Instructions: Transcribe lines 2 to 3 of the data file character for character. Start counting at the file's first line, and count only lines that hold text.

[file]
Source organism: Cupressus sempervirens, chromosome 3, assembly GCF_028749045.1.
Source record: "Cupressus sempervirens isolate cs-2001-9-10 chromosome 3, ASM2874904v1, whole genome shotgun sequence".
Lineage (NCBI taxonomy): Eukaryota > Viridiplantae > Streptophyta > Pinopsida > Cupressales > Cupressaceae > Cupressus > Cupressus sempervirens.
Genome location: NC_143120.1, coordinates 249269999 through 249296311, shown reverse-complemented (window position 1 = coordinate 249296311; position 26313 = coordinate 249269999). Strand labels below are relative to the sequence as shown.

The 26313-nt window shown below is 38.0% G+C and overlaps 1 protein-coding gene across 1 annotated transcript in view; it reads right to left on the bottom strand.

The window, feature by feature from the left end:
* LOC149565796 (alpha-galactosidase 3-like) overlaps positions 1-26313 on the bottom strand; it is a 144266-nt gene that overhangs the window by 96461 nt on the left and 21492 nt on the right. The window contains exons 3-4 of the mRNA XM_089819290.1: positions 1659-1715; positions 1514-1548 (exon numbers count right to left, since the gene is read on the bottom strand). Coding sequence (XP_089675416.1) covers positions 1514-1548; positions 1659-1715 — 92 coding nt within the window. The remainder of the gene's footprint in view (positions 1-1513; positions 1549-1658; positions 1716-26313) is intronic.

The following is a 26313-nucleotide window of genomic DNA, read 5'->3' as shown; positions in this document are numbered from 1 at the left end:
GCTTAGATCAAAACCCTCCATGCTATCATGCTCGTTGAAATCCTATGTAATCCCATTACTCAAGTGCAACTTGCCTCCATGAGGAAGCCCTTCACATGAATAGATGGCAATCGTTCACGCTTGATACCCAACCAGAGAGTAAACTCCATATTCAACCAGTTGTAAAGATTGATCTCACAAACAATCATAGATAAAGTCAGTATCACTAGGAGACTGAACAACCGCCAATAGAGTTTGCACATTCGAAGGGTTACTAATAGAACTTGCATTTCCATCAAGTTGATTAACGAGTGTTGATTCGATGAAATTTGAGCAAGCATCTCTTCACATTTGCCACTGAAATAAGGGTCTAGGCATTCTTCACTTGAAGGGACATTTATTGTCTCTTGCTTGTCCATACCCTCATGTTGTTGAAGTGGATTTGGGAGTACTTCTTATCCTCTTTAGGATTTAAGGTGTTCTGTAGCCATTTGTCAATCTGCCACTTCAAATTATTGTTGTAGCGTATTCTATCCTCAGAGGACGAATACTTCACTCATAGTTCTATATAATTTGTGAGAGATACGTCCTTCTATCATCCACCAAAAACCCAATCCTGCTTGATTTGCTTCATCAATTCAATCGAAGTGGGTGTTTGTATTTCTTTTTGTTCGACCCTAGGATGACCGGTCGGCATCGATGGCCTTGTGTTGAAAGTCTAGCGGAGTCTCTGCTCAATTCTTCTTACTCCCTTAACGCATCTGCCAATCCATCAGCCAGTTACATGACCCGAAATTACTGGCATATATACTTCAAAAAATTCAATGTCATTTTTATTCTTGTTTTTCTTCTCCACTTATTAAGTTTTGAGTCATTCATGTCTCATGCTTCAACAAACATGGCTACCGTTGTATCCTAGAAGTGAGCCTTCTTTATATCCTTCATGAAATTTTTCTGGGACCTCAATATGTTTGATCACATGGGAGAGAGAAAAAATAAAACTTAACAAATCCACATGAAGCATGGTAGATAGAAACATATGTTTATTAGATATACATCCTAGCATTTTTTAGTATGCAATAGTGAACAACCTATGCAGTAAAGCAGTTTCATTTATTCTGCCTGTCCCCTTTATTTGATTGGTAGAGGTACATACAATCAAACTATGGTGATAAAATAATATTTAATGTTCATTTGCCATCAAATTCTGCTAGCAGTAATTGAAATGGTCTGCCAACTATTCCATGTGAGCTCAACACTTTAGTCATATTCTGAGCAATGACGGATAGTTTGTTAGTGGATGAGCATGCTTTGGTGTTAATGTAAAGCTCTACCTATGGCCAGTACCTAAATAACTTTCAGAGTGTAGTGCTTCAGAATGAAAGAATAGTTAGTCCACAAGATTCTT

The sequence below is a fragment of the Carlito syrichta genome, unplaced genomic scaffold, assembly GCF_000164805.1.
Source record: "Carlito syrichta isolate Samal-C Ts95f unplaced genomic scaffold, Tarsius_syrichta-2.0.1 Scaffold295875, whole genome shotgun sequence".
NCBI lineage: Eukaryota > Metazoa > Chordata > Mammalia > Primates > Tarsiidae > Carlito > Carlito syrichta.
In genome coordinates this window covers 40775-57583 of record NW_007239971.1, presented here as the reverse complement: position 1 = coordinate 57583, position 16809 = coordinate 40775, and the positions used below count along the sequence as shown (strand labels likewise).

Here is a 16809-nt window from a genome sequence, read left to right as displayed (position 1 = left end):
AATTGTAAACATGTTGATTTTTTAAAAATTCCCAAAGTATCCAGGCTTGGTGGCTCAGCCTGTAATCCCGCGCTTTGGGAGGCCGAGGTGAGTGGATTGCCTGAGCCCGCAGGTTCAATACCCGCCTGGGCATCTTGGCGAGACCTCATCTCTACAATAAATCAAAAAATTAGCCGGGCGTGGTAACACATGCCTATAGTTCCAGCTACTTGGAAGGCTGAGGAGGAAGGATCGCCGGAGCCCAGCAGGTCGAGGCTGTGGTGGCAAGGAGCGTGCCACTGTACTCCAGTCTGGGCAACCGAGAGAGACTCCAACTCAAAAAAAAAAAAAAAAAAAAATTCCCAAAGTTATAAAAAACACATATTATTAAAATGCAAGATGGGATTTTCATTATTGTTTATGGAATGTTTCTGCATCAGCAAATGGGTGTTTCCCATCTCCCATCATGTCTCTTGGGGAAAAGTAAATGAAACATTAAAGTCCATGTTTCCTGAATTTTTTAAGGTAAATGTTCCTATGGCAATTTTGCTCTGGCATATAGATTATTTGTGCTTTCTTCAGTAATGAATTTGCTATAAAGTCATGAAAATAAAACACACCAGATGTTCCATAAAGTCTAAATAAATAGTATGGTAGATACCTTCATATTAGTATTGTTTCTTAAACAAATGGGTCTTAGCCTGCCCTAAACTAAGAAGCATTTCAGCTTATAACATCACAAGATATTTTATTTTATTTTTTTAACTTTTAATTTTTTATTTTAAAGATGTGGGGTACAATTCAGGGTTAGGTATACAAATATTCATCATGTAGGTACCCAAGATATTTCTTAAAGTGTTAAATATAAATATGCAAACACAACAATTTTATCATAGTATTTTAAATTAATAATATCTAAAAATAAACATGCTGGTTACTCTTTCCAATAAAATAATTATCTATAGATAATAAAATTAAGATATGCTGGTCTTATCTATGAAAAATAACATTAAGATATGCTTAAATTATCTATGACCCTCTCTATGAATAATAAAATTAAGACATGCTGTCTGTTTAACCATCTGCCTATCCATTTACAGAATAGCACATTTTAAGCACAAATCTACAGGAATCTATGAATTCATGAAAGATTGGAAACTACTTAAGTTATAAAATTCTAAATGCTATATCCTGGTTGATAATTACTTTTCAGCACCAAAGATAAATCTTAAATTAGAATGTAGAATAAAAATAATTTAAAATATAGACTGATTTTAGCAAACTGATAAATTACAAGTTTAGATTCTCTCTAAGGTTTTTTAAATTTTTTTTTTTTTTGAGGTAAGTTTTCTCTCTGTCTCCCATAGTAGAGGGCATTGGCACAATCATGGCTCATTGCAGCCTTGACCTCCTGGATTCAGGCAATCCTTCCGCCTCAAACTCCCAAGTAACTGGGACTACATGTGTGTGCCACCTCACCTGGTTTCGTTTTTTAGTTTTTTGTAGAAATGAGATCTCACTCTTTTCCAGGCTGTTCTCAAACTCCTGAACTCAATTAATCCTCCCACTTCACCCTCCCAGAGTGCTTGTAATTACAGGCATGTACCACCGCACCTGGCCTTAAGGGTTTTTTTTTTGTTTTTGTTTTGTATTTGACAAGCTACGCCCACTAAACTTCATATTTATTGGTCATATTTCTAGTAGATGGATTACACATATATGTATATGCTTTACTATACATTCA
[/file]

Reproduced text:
Source record: "Cupressus sempervirens isolate cs-2001-9-10 chromosome 3, ASM2874904v1, whole genome shotgun sequence".
Lineage (NCBI taxonomy): Eukaryota > Viridiplantae > Streptophyta > Pinopsida > Cupressales > Cupressaceae > Cupressus > Cupressus sempervirens.